# Bellovin ESP Attack on UDP Packets

In Bellovin's ESP Attack, it is stated that:

If $L_A$, $L_B$ are using UDP, attack is easier:

• Wait till session ends
• Allocate $L_B$'s UDP port to $X_B$
• Replay all packets

So, how does attacker know the UDP port of legitimate user $L$? Isn't it encrypted (because the UDP header encrypted)? How can the attacker obtain it?

Also, if the attacker knows the UDP port number of legitimate user, why should he wait till the end of the session? He can sniff the packets and change the UDP port number. Then he can receive the packages in another port during the session. Is my assumption wrong?

• The article (pdf) states: "If $L_A$ and $L_B$ are using UDP to communicate, the attack may be even easier. $X$ can wait until process $L_B$ is finished, allocate the same UDP port number on host $B$ as $L_B$ used, and reinject the packets onto the wire where they will be received again by $B$. The kernel will decrypt them, and pass them along". I read it as assuming UDP port is public or/and in clear. – fgrieu Mar 29 '18 at 10:33
• The unclear part of it for me is determining the UDP port which $L_B$ used before. How can attacker know the port? Is it a fixed port which all users must connect here? – aselimkaya Mar 29 '18 at 10:36
• BTW: Bellovin's attack does not work if the IPsec transform includes an integrity transform; either ESP authentication, or AH. In fact, that was largely what Bellovin was arguing; that privacy without authentication is dangerous. – poncho Mar 29 '18 at 18:04

Also, if the attacker knows the UDP port number of legitimate user, why should he wait till the end of the session? He can sniff the packets and change the UDP port number. Then he can receive the packages in another port during the session. Is my assumption wrong?

Actually, if:

• The encryption is CBC mode or CTR mode (the actual block cipher doesn't matter)
• the SA was in transport mode (for CBC mode; it doesn't matter for CTR mode)
• the SA wasn't negotiated to be a specific UDP destination port

Then yes, you can modify the UDP port number. All you need to do is flip some of the bits from bits 16-31 of the IV (for CBC mode), or flip bit 16-31 of the ciphertext (for CTR mode and transport), and that'll flip the corresponding bits of the decrypted UDP destination port, with no other changes. For example, if the SA used CBC, and the legitimate user was using UDP port 2000, and you have UDP port 2001 open, you can just take the original packet, flip bit 31 of the IV of the encrypted packet, replay that, and that'll give you the original packet on the destination port of your choosing.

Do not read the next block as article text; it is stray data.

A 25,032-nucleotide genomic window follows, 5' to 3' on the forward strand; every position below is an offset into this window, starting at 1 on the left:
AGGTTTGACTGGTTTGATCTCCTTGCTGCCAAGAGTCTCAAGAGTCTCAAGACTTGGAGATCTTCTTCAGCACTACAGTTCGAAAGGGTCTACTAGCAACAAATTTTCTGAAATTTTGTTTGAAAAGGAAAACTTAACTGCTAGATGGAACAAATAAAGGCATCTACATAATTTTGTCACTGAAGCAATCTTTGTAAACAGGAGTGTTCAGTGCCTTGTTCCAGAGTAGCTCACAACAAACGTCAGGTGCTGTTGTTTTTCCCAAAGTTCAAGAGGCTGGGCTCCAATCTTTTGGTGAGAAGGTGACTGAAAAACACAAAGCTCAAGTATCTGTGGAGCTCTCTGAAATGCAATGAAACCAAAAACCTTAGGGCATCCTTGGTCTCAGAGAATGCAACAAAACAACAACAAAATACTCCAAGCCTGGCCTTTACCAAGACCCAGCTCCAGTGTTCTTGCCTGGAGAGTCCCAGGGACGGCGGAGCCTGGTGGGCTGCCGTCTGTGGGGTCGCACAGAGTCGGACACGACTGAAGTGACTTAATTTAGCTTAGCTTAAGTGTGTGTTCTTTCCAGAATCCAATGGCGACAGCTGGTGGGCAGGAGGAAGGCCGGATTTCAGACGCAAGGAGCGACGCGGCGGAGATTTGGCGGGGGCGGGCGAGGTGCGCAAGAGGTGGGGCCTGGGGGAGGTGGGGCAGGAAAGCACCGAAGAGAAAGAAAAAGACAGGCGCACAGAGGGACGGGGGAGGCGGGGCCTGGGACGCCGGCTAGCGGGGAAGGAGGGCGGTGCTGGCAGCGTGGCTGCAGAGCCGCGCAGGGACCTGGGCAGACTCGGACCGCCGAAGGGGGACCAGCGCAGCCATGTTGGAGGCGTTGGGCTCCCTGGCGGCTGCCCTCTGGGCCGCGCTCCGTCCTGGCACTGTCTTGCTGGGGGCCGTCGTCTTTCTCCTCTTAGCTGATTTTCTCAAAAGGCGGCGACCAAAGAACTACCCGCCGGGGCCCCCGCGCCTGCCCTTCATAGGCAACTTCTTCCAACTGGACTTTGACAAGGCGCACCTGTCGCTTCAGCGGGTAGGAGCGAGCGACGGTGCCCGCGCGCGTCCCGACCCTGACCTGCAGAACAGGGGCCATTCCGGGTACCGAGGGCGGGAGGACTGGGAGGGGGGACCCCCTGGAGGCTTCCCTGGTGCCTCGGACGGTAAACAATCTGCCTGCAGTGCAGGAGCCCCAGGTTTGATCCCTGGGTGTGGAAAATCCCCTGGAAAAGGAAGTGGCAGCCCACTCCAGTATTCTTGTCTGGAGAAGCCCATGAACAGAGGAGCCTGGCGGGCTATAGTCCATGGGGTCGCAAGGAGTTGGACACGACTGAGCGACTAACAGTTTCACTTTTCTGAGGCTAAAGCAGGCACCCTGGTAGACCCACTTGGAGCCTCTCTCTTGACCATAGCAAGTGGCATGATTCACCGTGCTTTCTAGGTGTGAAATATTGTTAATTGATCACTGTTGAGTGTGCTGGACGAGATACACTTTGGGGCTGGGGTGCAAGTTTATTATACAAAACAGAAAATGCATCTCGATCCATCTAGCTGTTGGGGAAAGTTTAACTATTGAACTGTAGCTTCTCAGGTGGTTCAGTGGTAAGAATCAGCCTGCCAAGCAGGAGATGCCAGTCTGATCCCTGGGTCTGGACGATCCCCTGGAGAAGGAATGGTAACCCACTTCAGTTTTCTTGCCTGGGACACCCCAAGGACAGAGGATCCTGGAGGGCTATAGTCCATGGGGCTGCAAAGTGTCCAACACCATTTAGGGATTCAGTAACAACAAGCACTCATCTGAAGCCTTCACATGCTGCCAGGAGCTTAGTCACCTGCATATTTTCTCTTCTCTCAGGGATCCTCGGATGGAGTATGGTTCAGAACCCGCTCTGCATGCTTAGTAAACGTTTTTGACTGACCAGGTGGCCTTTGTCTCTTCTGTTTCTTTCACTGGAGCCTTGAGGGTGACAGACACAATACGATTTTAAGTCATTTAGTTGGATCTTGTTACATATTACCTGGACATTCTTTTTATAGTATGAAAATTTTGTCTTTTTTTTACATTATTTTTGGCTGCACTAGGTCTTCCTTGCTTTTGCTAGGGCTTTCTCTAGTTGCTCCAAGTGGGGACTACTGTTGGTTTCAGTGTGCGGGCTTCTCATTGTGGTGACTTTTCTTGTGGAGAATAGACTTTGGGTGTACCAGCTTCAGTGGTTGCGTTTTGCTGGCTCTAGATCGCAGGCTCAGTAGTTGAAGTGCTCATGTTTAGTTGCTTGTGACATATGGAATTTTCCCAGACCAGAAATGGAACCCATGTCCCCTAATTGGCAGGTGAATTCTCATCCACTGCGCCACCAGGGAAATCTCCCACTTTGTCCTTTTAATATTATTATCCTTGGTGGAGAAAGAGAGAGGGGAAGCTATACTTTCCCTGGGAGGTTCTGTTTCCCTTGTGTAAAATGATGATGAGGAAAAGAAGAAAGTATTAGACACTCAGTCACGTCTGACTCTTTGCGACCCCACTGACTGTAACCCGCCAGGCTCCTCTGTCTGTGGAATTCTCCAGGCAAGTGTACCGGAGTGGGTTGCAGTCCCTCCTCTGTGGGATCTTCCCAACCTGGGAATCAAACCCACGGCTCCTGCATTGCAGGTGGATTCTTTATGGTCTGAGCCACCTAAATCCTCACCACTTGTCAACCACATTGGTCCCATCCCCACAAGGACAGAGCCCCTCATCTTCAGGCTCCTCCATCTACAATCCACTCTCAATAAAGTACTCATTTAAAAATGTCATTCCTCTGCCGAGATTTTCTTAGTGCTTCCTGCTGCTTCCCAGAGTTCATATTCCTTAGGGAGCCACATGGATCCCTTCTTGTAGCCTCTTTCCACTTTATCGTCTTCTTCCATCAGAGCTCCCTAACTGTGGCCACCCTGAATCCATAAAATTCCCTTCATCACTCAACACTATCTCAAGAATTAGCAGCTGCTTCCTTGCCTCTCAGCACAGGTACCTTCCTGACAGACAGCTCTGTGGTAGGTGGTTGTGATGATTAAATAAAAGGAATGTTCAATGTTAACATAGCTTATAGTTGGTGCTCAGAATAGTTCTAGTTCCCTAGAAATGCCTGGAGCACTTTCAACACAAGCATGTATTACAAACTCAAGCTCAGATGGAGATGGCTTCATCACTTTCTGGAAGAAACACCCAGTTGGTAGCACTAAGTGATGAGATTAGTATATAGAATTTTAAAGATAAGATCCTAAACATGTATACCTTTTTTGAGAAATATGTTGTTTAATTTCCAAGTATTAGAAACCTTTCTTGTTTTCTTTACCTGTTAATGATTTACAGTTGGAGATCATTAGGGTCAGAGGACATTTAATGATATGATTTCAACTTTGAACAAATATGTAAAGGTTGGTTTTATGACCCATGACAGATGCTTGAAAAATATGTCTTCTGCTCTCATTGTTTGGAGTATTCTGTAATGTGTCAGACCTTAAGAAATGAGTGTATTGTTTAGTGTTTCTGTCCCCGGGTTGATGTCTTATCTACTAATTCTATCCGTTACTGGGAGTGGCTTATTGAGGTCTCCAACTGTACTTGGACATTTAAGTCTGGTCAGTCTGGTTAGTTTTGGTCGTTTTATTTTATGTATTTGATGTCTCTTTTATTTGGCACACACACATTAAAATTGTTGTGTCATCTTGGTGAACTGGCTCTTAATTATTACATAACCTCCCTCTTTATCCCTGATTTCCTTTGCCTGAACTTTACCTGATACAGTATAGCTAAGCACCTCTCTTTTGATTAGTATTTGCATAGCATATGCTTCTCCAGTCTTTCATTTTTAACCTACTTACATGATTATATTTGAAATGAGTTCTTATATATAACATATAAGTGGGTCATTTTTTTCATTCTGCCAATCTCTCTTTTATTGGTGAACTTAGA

Another reason why not using an integrity transform is a Bad Idea...

• Oops, I had forgotten this part of the question. (+1) – Erwan Legrand Mar 30 '18 at 14:32

All UDP information (including the port number) is encrypted: https://tools.ietf.org/html/rfc1827#section-3

(Please note that the link above points to the specification of ESP as it was when Steven Bellovin published his USENIX paper. This RFC is now obsolete.)

Guessing the port number should be quite easy: use the netstat command to list UDP ports in use, ignore the ones with a peer address which does not match, and the ones used by known services.

Actually the answer could be found in the original paper a few lines bellow where the TCP case is discussed.

Still, on modern high speed net works it isn't that hard to make the sequence numbers wrap, and the attacker may be able to learn the necessary port numbers by polling via netstat on either machine.

This is very simple: the attack does not require much sophistication on the attacker's part. All that is required is a network capture and basic knowledge of UNIX system utilities such as ps and netstat.

This is Bellovin's point here: in this case tampering of the transmitted data is not even necessary to mount an attack. This is why waiting for the end of the process is mentioned. The attacks which can be performed while the process is still running require more work or more specialized tools. (Bellovin's main attack involves tampering with unauthenticated CBC encrypted data, as pointed out by Poncho in a comment.)

• Actually, that's a stale RFC, as the current IPsec implementations use a different packet format (although not differing in the point you're making). I'd point him to either 2406 or 4303 – poncho Mar 29 '18 at 15:14
• @poncho Agreed, although RFC 1827 was the current version when Steven Bellovin published his USENIX paper. – Erwan Legrand Mar 29 '18 at 15:43